Point-Counterpoint: Is The Flexor Digitorum Longus Tendon Transfer Effective For Stage 2 Adult-Acquired Flatfoot?
- Volume 26 - Issue 7 - July 2013
- 21118 reads
- 0 comments
These adjunctive procedures improve the longitudinal arch of the foot by decreasing the antagonist hindfoot eversion force and increase the overall hindfoot inversion force by increasing the moment arm of the transferred tendon.5 The typical adjunctive procedures with Stage 2 PTTD are a gastrocnemius-soleus recession or a medial displacement calcaneal osteotomy in conjunction with the flexor digitorum longus transfer. A medial displacement calcaneal osteotomy reverses the coronal plane hindfoot malalignment. This medial displacement helps medialize the pull of the Achilles tendon to reduce the antagonist’s pull on the relatively weak flexor digitorum longus tendon.12-14
Step-By-Step Surgical Insights
My approach to Stage 2 PTTD that has failed conservative treatment is a gastrocnemius-soleus recession with a medial displacement calcaneal osteotomy and transfer of the flexor digitorum longus tendon through a dorsal to plantar bone tunnel through the navicular. The flexor digitorum longus tendon transfer acts to support the longitudinal arch of the foot and augment the posterior tibial tendon. This transfer also gives a static support to the often attenuated spring ligament. Surgeons most often inferiorly reflect the posterior tibial tendon for later repair.
If the posterior tibial tendon disease process is extensive, resect it. This diseased tendon may cause persistent pain if one does not resect it, leading to dissatisfaction of the patient postoperatively.5 Trevino, Moseir and their respective colleagues showed that stage 2 posterior tibial tendons were diseased microscopically with tendinosis characterized by mucinous degeneration, fibroblast hypercellularity, chondroid metaplasia and neovascularization.15-17 This results in a disruption in the collagen bundle structure and orientation.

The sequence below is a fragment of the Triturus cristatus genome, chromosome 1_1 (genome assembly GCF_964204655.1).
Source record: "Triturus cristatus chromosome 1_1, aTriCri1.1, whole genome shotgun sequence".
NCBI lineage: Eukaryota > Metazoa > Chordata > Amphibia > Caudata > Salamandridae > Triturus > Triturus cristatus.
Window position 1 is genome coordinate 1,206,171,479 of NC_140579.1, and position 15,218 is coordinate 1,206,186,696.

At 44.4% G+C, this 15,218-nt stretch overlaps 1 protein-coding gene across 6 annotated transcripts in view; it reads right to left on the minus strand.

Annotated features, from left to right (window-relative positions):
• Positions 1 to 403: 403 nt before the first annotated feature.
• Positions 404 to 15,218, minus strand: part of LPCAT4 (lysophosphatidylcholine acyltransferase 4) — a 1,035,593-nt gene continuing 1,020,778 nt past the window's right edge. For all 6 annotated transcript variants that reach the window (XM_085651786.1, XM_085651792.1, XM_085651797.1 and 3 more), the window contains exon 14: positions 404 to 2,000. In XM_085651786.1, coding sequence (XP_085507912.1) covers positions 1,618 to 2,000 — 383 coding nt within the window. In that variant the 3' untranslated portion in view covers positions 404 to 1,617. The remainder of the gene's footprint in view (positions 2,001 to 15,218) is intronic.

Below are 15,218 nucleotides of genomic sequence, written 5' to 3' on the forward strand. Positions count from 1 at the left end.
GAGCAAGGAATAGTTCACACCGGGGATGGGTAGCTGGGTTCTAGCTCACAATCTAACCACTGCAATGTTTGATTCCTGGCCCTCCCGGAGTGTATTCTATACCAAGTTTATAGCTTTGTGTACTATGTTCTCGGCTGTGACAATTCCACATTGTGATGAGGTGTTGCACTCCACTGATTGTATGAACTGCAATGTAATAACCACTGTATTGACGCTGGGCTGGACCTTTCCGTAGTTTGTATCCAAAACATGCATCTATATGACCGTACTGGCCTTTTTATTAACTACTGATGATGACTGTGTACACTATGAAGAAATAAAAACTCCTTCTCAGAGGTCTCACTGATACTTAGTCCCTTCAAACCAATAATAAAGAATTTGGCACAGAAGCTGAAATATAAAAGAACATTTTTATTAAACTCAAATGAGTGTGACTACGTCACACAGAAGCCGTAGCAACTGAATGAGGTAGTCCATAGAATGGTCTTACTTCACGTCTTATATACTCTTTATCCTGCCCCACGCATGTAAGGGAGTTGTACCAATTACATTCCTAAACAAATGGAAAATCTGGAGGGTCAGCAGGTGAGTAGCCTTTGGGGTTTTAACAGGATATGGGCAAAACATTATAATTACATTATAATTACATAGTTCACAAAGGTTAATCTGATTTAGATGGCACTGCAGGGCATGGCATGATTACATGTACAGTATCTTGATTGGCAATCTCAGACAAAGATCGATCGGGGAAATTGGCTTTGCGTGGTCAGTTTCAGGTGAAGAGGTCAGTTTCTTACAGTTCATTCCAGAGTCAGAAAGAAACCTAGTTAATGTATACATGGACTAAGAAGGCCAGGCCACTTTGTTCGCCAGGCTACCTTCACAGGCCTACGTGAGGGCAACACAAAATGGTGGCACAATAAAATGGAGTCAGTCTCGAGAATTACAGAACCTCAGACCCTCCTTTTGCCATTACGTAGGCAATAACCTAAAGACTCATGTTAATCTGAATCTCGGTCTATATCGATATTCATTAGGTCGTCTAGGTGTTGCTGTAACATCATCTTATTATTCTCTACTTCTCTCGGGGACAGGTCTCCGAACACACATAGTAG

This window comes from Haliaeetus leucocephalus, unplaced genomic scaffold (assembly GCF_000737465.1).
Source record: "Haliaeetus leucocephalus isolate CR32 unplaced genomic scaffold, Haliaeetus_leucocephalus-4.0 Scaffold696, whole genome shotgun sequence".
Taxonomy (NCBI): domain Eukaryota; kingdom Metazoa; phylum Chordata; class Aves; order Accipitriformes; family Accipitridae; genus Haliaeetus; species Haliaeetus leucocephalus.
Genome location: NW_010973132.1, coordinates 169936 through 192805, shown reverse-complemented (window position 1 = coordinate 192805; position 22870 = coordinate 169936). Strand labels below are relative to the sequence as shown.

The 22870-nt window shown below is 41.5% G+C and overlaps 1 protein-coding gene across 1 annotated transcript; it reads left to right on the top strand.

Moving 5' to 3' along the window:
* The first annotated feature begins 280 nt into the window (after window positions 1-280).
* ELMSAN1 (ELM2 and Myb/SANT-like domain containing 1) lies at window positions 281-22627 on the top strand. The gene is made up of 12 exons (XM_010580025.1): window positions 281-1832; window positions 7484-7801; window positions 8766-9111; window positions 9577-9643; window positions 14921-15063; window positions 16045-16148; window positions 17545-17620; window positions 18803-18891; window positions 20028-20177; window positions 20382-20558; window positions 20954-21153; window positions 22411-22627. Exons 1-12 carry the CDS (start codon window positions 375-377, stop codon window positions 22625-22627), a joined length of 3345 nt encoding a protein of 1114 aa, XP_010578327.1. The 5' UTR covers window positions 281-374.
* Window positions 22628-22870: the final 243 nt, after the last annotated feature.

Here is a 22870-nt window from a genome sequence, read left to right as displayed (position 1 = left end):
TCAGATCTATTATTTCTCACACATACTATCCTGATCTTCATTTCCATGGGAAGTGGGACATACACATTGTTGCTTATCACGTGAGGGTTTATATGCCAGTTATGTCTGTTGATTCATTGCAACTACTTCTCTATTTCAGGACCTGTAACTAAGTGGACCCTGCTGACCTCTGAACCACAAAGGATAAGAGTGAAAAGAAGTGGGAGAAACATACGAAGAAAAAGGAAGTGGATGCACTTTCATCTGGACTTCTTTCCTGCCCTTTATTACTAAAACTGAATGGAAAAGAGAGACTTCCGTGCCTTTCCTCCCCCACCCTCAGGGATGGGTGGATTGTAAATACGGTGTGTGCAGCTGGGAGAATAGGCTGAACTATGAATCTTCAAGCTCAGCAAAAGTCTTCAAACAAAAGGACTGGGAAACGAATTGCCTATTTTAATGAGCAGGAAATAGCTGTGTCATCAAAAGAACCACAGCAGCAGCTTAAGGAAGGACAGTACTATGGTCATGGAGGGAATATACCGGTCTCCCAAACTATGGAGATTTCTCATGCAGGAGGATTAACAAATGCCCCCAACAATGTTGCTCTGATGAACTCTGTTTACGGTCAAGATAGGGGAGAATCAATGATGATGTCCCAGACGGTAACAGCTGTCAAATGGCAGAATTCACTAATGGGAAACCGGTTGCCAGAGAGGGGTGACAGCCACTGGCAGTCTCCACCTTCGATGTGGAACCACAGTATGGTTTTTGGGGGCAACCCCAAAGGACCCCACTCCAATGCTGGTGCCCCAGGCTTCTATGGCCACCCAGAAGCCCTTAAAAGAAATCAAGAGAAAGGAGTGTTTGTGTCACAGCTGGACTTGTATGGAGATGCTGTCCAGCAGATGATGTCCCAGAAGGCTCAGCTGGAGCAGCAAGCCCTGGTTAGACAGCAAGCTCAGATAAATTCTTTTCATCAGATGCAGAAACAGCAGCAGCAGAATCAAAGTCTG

One can access the insertion of the posterior tibial tendon to determine if an accessory ossicle is present. If so, excise this ossicle. After either reflecting or resecting the posterior tibial tendon, identify the flexor digitorum longus tendon sheath and expose the tendon. Carry dissection distally to the knot of Henry. With the ankle in maximum plantarflexion and the lesser digits in maximum plantarflexion, to decrease the tautness of the flexor digitorum longus tendon, transect the tendon. Take care to avoid the medial plantar nerve, which lies just plantar to the tendon. Transecting the flexor digitorum longus at the knot of Henry leaves the interconnections between the flexor digitorum longus and flexor hallucis longus intact, allowing for preservation of the flexor hallucis longus function.18-20
Then pass the flexor digitorum longus from inferior to superior through the navicular bone tunnel. The forefoot is supinated and the surgeon sutures the flexor digitorum longus tendon in a side-to-side anastomosis back to itself. Once this transfer is complete, advance the posterior tibial tendon to augment the repair and suture the posterior tibial tendon into the transferred flexor digitorum longus tendon.
What Other Studies Reveal
Studies have shown an increase in residual strength of the transferred muscle and tendon secondary to hypertrophy.21,22 The decreased muscle mass of the antagonistic muscles as compensation from the medial displacement calcaneal osteotomy may also contribute to a relatively increased strength of the flexor digitorum longus tendon transfer. Wacker and colleagues compared magnetic resonance imaging (MRI) in 12 patients with unilateral stage 2 PTTD with the asymptomatic leg.21 The MRI showed a mean atrophy of the posterior tibial tendon of 10.7 percent and a hypertrophy of the flexor digitorum longus tendon of 17.2 percent. The study also showed hypertrophy of the flexor digitorum longus tendon to be 44 percent greater than the contralateral side when the posterior tibial tendon received resection.